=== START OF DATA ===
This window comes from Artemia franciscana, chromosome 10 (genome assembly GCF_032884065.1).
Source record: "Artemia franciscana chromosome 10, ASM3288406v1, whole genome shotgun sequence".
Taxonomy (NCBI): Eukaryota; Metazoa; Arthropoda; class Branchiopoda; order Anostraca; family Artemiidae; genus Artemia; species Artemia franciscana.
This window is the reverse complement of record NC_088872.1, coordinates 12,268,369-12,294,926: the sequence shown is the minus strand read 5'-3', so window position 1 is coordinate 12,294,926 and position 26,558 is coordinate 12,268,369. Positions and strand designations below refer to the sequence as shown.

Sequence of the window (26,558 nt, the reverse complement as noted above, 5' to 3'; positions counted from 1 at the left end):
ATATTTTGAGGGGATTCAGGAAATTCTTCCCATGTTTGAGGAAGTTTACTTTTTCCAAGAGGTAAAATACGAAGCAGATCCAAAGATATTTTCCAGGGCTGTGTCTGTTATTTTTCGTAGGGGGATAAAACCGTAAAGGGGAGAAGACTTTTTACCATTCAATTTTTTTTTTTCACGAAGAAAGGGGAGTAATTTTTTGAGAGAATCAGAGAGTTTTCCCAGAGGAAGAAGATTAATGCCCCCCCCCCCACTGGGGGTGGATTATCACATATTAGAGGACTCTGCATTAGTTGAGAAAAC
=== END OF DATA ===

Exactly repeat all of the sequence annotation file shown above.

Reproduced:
This window comes from Artemia franciscana, chromosome 10 (genome assembly GCF_032884065.1).
Source record: "Artemia franciscana chromosome 10, ASM3288406v1, whole genome shotgun sequence".
Taxonomy (NCBI): Eukaryota; Metazoa; Arthropoda; class Branchiopoda; order Anostraca; family Artemiidae; genus Artemia; species Artemia franciscana.
This window is the reverse complement of record NC_088872.1, coordinates 12,268,369-12,294,926: the sequence shown is the minus strand read 5'-3', so window position 1 is coordinate 12,294,926 and position 26,558 is coordinate 12,268,369. Positions and strand designations below refer to the sequence as shown.

Sequence of the window (26,558 nt, the reverse complement as noted above, 5' to 3'; positions counted from 1 at the left end):
ATATTTTGAGGGGATTCAGGAAATTCTTCCCATGTTTGAGGAAGTTTACTTTTTCCAAGAGGTAAAATACGAAGCAGATCCAAAGATATTTTCCAGGGCTGTGTCTGTTATTTTTCGTAGGGGGATAAAACCGTAAAGGGGAGAAGACTTTTTACCATTCAATTTTTTTTTTTCACGAAGAAAGGGGAGTAATTTTTTGAGAGAATCAGAGAGTTTTCCCAGAGGAAGAAGATTAATGCCCCCCCCCCCACTGGGGGTGGATTATCACATATTAGAGGACTCTGCATTAGTTGAGAAAAC